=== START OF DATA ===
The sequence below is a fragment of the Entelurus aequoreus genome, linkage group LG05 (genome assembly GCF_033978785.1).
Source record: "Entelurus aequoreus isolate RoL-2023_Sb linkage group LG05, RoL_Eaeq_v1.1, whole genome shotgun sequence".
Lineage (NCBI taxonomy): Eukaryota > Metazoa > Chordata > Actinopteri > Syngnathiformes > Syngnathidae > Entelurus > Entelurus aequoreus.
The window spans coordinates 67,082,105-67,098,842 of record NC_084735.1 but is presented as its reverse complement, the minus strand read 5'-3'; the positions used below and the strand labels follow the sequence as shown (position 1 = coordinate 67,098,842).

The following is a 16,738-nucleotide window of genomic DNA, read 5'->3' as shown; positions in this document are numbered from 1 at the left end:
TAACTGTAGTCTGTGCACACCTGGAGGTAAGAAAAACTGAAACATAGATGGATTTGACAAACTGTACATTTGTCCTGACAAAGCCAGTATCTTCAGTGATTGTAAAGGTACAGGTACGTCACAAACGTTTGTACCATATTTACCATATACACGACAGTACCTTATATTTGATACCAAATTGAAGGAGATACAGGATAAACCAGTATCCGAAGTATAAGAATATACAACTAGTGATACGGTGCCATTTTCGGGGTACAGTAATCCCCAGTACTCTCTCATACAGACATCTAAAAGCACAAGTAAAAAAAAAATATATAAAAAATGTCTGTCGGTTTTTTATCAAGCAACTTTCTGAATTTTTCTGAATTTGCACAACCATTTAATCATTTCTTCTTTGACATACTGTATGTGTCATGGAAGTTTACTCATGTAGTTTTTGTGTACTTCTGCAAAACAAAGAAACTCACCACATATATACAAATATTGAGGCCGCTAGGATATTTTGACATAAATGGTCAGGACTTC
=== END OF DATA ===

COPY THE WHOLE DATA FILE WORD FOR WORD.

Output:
The sequence below is a fragment of the Entelurus aequoreus genome, linkage group LG05 (genome assembly GCF_033978785.1).
Source record: "Entelurus aequoreus isolate RoL-2023_Sb linkage group LG05, RoL_Eaeq_v1.1, whole genome shotgun sequence".
Lineage (NCBI taxonomy): Eukaryota > Metazoa > Chordata > Actinopteri > Syngnathiformes > Syngnathidae > Entelurus > Entelurus aequoreus.
The window spans coordinates 67,082,105-67,098,842 of record NC_084735.1 but is presented as its reverse complement, the minus strand read 5'-3'; the positions used below and the strand labels follow the sequence as shown (position 1 = coordinate 67,098,842).

The following is a 16,738-nucleotide window of genomic DNA, read 5'->3' as shown; positions in this document are numbered from 1 at the left end:
TAACTGTAGTCTGTGCACACCTGGAGGTAAGAAAAACTGAAACATAGATGGATTTGACAAACTGTACATTTGTCCTGACAAAGCCAGTATCTTCAGTGATTGTAAAGGTACAGGTACGTCACAAACGTTTGTACCATATTTACCATATACACGACAGTACCTTATATTTGATACCAAATTGAAGGAGATACAGGATAAACCAGTATCCGAAGTATAAGAATATACAACTAGTGATACGGTGCCATTTTCGGGGTACAGTAATCCCCAGTACTCTCTCATACAGACATCTAAAAGCACAAGTAAAAAAAAAATATATAAAAAATGTCTGTCGGTTTTTTATCAAGCAACTTTCTGAATTTTTCTGAATTTGCACAACCATTTAATCATTTCTTCTTTGACATACTGTATGTGTCATGGAAGTTTACTCATGTAGTTTTTGTGTACTTCTGCAAAACAAAGAAACTCACCACATATATACAAATATTGAGGCCGCTAGGATATTTTGACATAAATGGTCAGGACTTC